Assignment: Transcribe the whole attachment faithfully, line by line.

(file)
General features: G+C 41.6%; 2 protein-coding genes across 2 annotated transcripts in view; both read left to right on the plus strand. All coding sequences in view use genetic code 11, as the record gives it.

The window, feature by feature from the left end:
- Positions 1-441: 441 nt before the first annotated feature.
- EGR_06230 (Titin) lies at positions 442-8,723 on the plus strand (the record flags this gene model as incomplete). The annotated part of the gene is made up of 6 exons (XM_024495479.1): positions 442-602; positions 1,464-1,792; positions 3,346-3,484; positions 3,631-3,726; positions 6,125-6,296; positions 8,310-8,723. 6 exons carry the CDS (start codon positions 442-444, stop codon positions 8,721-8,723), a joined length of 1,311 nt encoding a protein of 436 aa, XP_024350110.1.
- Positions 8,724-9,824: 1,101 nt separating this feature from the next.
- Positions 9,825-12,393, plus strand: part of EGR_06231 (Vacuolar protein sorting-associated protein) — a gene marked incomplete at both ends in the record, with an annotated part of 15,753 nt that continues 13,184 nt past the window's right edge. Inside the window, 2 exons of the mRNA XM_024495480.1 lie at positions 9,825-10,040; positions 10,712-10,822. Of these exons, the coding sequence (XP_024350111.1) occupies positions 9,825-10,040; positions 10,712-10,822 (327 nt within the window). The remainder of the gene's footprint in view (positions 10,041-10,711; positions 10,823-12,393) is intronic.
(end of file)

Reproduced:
General features: G+C 41.6%; 2 protein-coding genes across 2 annotated transcripts in view; both read left to right on the plus strand. All coding sequences in view use genetic code 11, as the record gives it.

The window, feature by feature from the left end:
- Positions 1-441: 441 nt before the first annotated feature.
- EGR_06230 (Titin) lies at positions 442-8,723 on the plus strand (the record flags this gene model as incomplete). The annotated part of the gene is made up of 6 exons (XM_024495479.1): positions 442-602; positions 1,464-1,792; positions 3,346-3,484; positions 3,631-3,726; positions 6,125-6,296; positions 8,310-8,723. 6 exons carry the CDS (start codon positions 442-444, stop codon positions 8,721-8,723), a joined length of 1,311 nt encoding a protein of 436 aa, XP_024350110.1.
- Positions 8,724-9,824: 1,101 nt separating this feature from the next.
- Positions 9,825-12,393, plus strand: part of EGR_06231 (Vacuolar protein sorting-associated protein) — a gene marked incomplete at both ends in the record, with an annotated part of 15,753 nt that continues 13,184 nt past the window's right edge. Inside the window, 2 exons of the mRNA XM_024495480.1 lie at positions 9,825-10,040; positions 10,712-10,822. Of these exons, the coding sequence (XP_024350111.1) occupies positions 9,825-10,040; positions 10,712-10,822 (327 nt within the window). The remainder of the gene's footprint in view (positions 10,041-10,711; positions 10,823-12,393) is intronic.